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August 26, 1922


JAMA. 1922;79(9):740-741. doi:10.1001/jama.1922.02640090048018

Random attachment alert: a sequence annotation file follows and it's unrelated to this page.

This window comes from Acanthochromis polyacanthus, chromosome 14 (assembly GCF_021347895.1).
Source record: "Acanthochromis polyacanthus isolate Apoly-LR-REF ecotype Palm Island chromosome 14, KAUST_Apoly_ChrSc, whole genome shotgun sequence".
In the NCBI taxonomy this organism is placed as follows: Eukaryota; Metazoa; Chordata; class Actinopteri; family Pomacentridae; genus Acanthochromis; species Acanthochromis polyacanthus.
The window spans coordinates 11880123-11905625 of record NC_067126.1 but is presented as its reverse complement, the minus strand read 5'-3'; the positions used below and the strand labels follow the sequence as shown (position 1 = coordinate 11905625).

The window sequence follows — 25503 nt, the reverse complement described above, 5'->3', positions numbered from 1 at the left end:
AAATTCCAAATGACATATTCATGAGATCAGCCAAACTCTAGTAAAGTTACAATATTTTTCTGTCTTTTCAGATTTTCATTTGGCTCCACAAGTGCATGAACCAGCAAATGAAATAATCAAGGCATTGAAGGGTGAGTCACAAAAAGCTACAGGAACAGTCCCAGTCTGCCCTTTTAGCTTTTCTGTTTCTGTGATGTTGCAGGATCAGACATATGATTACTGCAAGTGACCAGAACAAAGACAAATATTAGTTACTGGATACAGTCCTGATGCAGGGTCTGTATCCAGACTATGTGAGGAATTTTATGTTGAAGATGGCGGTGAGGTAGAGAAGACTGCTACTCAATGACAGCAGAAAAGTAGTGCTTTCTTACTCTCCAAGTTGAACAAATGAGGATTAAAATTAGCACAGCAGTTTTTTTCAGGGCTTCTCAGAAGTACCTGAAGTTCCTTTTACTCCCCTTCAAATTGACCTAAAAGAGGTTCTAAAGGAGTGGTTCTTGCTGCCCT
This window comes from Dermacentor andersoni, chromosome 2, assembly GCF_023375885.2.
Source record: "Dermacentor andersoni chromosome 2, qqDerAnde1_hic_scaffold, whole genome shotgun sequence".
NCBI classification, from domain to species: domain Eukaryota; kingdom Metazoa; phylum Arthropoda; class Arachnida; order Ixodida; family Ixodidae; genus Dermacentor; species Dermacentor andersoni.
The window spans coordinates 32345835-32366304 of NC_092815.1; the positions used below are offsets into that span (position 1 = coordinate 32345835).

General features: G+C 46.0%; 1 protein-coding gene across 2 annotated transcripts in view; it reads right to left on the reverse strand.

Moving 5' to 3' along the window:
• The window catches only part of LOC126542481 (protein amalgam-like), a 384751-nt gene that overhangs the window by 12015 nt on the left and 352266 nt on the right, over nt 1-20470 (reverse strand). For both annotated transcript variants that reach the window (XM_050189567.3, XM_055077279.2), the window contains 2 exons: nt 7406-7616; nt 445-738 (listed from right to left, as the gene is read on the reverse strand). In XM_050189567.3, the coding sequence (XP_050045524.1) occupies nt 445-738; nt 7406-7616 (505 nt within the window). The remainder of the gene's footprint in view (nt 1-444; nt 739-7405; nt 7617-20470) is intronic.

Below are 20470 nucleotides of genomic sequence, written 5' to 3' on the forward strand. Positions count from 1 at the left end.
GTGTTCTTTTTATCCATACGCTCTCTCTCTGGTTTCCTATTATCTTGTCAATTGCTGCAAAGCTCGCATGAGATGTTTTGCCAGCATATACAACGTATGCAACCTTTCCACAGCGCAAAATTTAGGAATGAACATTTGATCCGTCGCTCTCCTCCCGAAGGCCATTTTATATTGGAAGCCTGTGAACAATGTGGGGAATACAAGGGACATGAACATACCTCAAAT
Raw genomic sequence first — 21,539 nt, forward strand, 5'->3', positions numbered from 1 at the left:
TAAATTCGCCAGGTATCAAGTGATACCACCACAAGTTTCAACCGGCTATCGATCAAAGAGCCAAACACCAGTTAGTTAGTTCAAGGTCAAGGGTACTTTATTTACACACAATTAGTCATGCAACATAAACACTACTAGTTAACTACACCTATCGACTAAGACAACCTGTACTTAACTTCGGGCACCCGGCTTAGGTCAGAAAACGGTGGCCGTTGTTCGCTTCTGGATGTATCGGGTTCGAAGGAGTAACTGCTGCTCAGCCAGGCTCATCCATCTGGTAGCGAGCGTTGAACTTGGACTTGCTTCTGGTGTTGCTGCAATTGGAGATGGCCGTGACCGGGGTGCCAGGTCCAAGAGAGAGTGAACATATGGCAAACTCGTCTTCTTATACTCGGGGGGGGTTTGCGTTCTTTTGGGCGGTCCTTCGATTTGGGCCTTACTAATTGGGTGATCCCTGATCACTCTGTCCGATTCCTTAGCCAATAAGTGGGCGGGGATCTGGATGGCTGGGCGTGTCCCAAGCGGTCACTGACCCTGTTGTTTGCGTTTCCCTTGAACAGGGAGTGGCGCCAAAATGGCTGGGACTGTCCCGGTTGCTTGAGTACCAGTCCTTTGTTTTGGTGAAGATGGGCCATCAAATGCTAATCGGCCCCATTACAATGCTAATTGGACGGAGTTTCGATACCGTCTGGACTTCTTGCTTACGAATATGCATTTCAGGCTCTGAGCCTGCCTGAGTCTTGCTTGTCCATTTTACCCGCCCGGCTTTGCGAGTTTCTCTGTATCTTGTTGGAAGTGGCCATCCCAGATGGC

A study of the scientific literature of nutrition during the last quarter century or longer will reveal a large amount of attention paid to the standards of requirement. The question as to how much is desirable or how little is essential recurs again and again, whether in reference to calories, protein, inorganic nutrients, vitamins or to some other factor related to the diet. To many persons, and particularly to physicians of the "old school," it has doubtless often seemed as though the measurement of minimal or optimal nutritive needs has been unduly emphasized. We are reminded that, thanks to dependence on his instincts, tempered with a little common sense, man has survived through the ages without recourse to the balance or the calorimeter; hence the futility, if not actual danger, of turning to new guides to adequate nutrition. There is undoubtedly a vein of truth pervading this argument; but most